AVAILABLE ON DVD
RUNNING TIME: 72 min
REVIEWED BY: Dr Lenera, Official HCF Critic
Plastic surgeon Dr. Philip Ritter is able to give new faces to people, and believes that it can change the ways of those who are criminally inclined. His next patient is Lily Conover, a disfigured former convict and thief. Phillip goes on holiday and, at a country inn where he’s staying, meets and falls in love with concert pianist Alice Brent, but Alice is already engaged to be married and, afraid to tell Phillip, runs away. Phillip is devastated, but is even more so when he returns to his London surgery and receives a phone call from Alice, who informs him she is to marry David….
Now this one’s rather interesting, with plot elements that virtually prefigure Les Yeus Sans Visage, Vertigo and even Hammer’s Frankenstein Created Woman. It’s still a little clumsy at times, and suffers a bit from an uneasy first half with far too many scenes of Phillip, sometimes with Alice, driving along in a car while crappy back projection which must have seemed poor even at the time is in the background, and a few scenes which just seem irrelevant, like a pub sing-along, while you wonder where the film’s going with all the romance. Go somewhere it certainly does though, with its ‘hero’, who is a bit arrogant and certainly politically incorrect in thinking that curing ugliness can cure crime, deciding to recreate the face of his lost love on his latest patient – the scene where this is revealed certainly being a shock to me – and even marry her, only for her to start to resort to her old ways. While there isn’t much suspense for the most part, it’s a fascinating, slightly twisted tale, and one in which director Terence Fisher really feels at home. The first of his films where you can detect traces of his horror classics and the scientific, philosophical and psychological themes which would recur throughout his work, it contains two well put together montages, one with the images blurring into each other to show Phillip’s thoughts, and does eventually rush to a tense climax on a train, though the film than seems to stop without really resolving many of the issues. That’s life though, I suppose, and the final scene remains poetic justice in the best way.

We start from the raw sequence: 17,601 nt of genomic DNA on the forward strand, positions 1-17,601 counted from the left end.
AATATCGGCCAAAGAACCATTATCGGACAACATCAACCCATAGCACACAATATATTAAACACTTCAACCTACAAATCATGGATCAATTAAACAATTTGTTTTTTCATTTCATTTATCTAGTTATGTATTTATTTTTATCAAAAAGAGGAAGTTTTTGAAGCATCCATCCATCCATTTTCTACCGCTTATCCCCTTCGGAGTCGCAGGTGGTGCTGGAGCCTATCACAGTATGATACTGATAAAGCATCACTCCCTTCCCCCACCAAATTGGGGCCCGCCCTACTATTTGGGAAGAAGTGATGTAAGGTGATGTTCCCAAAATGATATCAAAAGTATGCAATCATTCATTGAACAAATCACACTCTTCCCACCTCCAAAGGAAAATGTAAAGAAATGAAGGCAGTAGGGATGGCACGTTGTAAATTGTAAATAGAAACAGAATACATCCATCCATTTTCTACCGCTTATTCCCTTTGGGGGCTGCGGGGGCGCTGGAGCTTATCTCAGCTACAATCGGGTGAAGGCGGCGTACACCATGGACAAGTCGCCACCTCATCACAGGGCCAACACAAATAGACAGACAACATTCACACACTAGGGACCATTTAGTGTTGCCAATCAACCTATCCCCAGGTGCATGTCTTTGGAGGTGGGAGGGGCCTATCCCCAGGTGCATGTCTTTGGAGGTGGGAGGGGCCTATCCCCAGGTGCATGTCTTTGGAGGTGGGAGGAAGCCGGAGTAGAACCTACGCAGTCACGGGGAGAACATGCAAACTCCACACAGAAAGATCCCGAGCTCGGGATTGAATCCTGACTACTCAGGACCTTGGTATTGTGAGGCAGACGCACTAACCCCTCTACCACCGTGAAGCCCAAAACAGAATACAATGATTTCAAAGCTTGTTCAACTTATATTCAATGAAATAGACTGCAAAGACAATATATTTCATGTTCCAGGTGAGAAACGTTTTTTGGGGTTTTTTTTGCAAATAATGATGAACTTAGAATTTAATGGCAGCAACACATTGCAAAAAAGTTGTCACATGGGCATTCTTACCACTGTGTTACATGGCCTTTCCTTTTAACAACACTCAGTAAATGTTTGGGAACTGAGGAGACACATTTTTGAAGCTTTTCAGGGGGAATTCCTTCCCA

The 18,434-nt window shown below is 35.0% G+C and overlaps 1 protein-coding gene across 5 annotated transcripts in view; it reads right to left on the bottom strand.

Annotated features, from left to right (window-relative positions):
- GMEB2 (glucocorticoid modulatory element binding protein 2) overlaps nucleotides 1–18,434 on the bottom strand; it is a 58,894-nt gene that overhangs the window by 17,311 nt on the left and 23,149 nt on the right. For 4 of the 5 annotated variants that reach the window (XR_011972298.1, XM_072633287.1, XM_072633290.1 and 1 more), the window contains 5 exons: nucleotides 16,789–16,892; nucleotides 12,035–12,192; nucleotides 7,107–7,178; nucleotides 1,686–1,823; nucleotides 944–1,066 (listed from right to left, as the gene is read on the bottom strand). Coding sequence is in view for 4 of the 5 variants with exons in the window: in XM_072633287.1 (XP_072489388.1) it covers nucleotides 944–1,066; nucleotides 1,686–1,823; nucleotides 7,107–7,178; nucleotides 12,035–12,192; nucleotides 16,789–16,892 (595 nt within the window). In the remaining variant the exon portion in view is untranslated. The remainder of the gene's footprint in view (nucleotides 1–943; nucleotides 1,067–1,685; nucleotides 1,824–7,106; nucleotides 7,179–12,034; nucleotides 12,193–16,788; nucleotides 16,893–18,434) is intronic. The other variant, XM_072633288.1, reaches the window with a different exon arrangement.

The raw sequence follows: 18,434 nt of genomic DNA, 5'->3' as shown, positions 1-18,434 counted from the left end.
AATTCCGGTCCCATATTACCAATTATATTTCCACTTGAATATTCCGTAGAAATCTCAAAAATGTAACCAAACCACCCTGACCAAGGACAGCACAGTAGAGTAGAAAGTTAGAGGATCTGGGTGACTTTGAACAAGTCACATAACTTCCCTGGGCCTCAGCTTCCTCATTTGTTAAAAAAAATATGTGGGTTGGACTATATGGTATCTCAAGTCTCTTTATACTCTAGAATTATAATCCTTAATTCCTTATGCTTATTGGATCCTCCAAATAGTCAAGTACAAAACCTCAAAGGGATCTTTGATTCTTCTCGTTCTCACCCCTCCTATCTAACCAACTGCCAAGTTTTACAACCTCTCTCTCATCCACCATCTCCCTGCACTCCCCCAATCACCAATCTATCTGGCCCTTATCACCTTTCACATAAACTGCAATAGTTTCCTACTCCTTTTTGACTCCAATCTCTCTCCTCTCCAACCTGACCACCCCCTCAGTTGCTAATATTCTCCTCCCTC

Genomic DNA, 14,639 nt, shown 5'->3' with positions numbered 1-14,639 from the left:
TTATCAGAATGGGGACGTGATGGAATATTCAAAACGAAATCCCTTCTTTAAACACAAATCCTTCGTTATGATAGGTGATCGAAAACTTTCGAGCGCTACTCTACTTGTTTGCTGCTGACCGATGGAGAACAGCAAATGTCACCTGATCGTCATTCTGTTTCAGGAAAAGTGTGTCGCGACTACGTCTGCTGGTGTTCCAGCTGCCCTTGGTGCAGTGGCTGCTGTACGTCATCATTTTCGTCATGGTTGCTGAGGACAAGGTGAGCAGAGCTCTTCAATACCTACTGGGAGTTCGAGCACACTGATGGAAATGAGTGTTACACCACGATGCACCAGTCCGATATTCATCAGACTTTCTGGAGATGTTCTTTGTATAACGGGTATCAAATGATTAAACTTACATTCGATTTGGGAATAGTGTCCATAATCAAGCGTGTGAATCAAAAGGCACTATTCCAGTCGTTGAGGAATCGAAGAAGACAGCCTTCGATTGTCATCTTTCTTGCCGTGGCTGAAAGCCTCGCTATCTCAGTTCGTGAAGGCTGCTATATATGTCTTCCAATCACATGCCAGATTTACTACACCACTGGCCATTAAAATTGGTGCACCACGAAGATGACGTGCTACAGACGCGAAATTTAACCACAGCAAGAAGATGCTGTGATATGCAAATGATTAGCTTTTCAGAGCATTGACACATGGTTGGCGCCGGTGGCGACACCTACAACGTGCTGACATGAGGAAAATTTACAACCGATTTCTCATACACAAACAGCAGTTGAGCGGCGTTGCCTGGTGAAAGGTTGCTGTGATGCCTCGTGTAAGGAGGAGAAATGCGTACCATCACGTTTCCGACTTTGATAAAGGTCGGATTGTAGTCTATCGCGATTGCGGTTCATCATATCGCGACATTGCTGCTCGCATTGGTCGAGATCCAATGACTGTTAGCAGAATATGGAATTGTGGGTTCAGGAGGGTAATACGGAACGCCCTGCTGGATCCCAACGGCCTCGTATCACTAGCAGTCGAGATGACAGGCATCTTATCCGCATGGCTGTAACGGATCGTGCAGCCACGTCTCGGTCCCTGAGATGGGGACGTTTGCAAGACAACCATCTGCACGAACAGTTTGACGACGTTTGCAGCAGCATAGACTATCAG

They were able to get two fading Hollywood stars for this film, and, while Paul Henreid seems a little stiff as he often did and doesn’t really transmit his character’s romantic obsession, Lizabeth Scott gives her all in her dual role as the classy Alice and the trashy Lily, replete with very good cockney accent. The morally murky piece may have you wishing that Phillip will kill his horrible wife as well as having trouble deciding whether you like Alice or not. A tale like this usually inspires composers and Malcolm Arnold certainly comes through here, with a lovely lush piano theme for Alice and much Bernard Herrmann-like mood-building. Sometimes the score is left to virtually carry the film along, which it’s just about able to do even during its weaker earlier moments. Stolen Face, in the end, doesn’t go quite as far with its ideas as it could have done and probably would have done had this been made later, and is both too quick and too slow in certain parts, but there’s some intriguing stuff here, and it stays in the mind.